Gaga and Gaudium et Spes
In light of that intent, another observation from the Vanity Fair piece is worth noting. According to Robinson, Gaga
is, without question, the world's biggest pop star . . . She has had close to 800 million views of her videos on YouTube. She recently broke the record on Facebook with more than 12 million fans—surpassing those of President Obama's. Digital downloads of her singles have reached more than 25 million.
There's more. Time voted her one of the 100 most influential people of 2009, and Barbara Walters named her one of the "Ten Most Fascinating People" that same year. Oprah dubbed Gaga a "cultural and spiritual leader."
Her fans agree. They view Gaga like a lot of voters viewed President Obama prior to the election: as a shade of the supernatural, someone who initiates a way of thinking, a way of being, at once healing and salvific. According to Robinson, Gaga's fans send her thousands of books and paintings, many filled with stories about broken families, abandonment, struggles with sexuality, self-hatred, and bullying. In the wake of her video for the song "Paparazzi," a video in which Gaga rises and walks from crutches and a wheelchair, Gaga said, "I had girls in wheelchairs crying to me at meet-and-greets, telling me that when they saw that video it changed their lives."
Gaga joins the imagery with an attractive message. In her June 2010 conversation with Larry King, for example, she said, "I'm more interested in helping my fans to love who they are and helping them to reject prejudice and reject those things that they're taught from society to not like [about] themselves." At one concert, Gaga implored the audience "to reject anyone or anything that ever made you feel that you don't belong. Free yourself of these things tonight!"
The rise of Gaga even includes a kind of rebirth: as a young girl, she "used to pray every night that God would make me crazy. I prayed that God would teach me something, that he would instill in me a creativity and a strangeness that all of those people that I loved and respected had."
So let's see: she has incorporated flesh and blood into her costuming; the wounded and dispossessed flock to her; she talks about love and exhorts her followers to reject the perceived moralisms of society; she preaches freedom; and she prayed to become like those with whom she now professes solidarity.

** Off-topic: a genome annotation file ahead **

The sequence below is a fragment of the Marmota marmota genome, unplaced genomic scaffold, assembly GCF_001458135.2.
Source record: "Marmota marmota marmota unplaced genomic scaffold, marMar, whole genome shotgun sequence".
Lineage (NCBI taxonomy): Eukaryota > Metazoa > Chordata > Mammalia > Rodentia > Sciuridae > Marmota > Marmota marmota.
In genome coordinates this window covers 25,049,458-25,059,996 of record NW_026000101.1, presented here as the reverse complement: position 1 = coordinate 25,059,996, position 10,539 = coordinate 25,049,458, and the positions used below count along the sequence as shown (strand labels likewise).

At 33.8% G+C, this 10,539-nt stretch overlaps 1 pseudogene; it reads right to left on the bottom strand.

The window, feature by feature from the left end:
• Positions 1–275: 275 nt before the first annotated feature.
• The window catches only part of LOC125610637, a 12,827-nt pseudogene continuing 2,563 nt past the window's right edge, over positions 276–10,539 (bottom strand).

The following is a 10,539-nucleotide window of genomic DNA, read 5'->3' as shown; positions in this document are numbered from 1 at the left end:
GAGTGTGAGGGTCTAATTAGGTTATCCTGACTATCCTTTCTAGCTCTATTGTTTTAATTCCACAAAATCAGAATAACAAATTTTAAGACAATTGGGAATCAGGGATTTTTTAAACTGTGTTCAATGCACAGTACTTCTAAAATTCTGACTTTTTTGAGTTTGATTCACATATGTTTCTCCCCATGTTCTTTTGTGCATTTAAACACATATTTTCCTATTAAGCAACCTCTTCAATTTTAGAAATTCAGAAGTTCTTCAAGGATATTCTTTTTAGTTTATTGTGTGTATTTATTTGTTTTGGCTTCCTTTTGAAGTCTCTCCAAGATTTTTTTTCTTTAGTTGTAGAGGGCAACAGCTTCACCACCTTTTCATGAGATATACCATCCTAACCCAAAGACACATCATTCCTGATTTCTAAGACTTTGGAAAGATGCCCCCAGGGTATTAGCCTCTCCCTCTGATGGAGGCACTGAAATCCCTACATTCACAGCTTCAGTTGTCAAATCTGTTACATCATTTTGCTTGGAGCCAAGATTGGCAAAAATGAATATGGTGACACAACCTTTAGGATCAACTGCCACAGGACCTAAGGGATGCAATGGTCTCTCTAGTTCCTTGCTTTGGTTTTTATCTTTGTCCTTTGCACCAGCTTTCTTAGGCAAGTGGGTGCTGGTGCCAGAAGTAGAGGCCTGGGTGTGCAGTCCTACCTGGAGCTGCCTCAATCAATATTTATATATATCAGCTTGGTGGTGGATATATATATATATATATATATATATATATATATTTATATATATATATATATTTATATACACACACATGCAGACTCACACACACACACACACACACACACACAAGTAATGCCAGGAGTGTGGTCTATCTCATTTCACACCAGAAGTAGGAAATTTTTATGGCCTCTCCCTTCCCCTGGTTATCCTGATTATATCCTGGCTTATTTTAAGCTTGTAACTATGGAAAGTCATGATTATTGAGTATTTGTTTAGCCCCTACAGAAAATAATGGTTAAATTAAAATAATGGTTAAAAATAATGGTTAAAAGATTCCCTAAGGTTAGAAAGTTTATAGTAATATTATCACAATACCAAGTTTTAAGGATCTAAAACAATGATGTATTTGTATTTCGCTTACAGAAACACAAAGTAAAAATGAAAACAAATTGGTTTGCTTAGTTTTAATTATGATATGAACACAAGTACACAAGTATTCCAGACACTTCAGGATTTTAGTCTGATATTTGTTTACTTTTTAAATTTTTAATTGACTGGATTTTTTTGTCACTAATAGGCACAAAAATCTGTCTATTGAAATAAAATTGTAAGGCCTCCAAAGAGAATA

At this point, you will absolutely not be surprised to read the following observation from a writer in Elle magazine: "A theme [Gaga] revisits in her videos and songs is herself as somehow destroyed and resurrected."
Plenty of other celebrities have found themselves labeled "messianic" in popularity or perception. But it is doubtful whether anyone in recent years has so deliberately cultivated that adjective the way Gaga has. To men and women who have felt only isolation and ridicule, she is an icon of love and acceptance. In her success, gays and lesbians in particular feel they have an ally, one of the few with the fame and power to fight the negativity that stalks them from so many different places, pulpits included.
A Church dedicated to reading the signs of the times and to shedding the light of the Gospel upon them cannot fail to consider Gaga's influence and what that influence says about both her fans and the health of the mystical body of Christ.
How is it, one might ask, that a 25-year-old multimillionaire wearing dresses that spew fake blood becomes a more compelling source of hope than the followers of Christ?
To that question there is no single answer. Some people like Gaga because of her music. Some like her simply because she is different. Some enjoy a catharsis as they watch her dismantle mainstream norms. And some are galvanized by her embrace of a near-total subjectivism: read her interviews or listen to her songs and it's hard to imagine any behavior or lifestyle she would not validate. There is no taboo, no abnormal; the self is absolute.
For people with brittle identities, that is a tempting path to liberation. But Gaga's martyrdom is staged, and the redemption she offers is not real. Gaga is still only a human being, herself in need of security and love. To her and to her millions of fans, then, the Church must bear witness in fresh and accessible ways to the true source of our hope and identity, who long before Lady Gaga announced:
Go and tell John what you hear and see: the blind regain their sight, the lame walk, lepers are cleansed, the deaf hear, the dead are raised, and the poor have the good news proclaimed to them. (Mt 11:5).
Matt Emerson writes from California, where he teaches at Xavier Prep.